Ruling Relations in Hyperactive Times

Monday, 11 July 2016: 09:40
Location: Hörsaal 6C P (Neues Institutsgebäude (NIG))
Oral Presentation
Nerida SPINA, Queensland University of Technology, Australia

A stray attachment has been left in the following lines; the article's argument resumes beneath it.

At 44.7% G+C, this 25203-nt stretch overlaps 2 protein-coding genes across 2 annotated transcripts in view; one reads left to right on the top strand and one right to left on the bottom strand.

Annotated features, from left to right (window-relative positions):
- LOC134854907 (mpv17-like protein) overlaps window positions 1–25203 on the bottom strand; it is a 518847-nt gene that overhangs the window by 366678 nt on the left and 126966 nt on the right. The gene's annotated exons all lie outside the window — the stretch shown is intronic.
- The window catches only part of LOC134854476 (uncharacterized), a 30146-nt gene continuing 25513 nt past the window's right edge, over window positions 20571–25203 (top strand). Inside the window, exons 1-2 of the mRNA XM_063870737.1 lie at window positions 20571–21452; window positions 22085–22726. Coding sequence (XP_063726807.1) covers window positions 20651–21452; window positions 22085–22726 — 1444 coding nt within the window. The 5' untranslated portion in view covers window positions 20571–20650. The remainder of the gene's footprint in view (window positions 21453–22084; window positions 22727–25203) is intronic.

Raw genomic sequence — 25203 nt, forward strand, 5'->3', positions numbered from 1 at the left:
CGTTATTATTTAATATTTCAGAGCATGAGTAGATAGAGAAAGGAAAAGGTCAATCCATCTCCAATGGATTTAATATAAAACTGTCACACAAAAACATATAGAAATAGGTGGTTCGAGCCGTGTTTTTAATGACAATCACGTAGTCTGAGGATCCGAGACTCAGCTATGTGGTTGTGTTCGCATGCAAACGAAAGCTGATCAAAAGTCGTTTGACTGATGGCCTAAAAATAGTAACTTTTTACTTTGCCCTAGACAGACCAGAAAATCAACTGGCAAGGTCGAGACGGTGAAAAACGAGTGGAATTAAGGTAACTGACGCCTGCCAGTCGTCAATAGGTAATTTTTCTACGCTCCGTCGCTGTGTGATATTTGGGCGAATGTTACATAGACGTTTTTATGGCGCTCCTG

The rise and rise of high stakes testing has created education systems that are “governed by numbers” (Ozga, 2008).    In this data-driven educational landscape teachers are often positioned as “data-illiterate” and “data phobic”. Using an institutional ethnographic approach, this research began by investigating how teachers at one Australian school work with educational data in their everyday doings.  In contrast to media accounts, this study reveals teachers have long histories of working with data, and are not averse to doing so.  Teachers’ resistance to data is complex and often the result of a disjuncture between embodied knowledge and the “rhetoric of quantification” (Porter, 1994) that presents data as an objective measure promoting excellence and equity.  In this paper I explore this disjuncture by examining the local effects of a state government policy, “Great Results Guarantee” that ties school funding to educational data. As educators at the school activated this “ruling text” (Smith, 2002), chains of events were unleashed that rapidly reorganized teachers’ work.  Central to this reorganization was the “acceleration of time” (Rosa, 2010) as the policy was released to schools and enacted within days.  The hyperactive and mediatised policy environment in which the ruling text was created increased the pace and frequency of data collection at the local level, as teachers went about producing data that would “guarantee” improvement in less than ten months.  This accelerated pace of work and orientation towards numbers was ultimately orchestrated by a ruling text that would enable the government of the day to make media claims about school improvement within a year.  At the local level, the creation and use of “funny numbers” as evidence (Porter, 2012) was challenged by the principal and teachers who struggled to find ways of gathering and using rich sources of evidence to “guarantee” more responsive and socially-just pedagogies.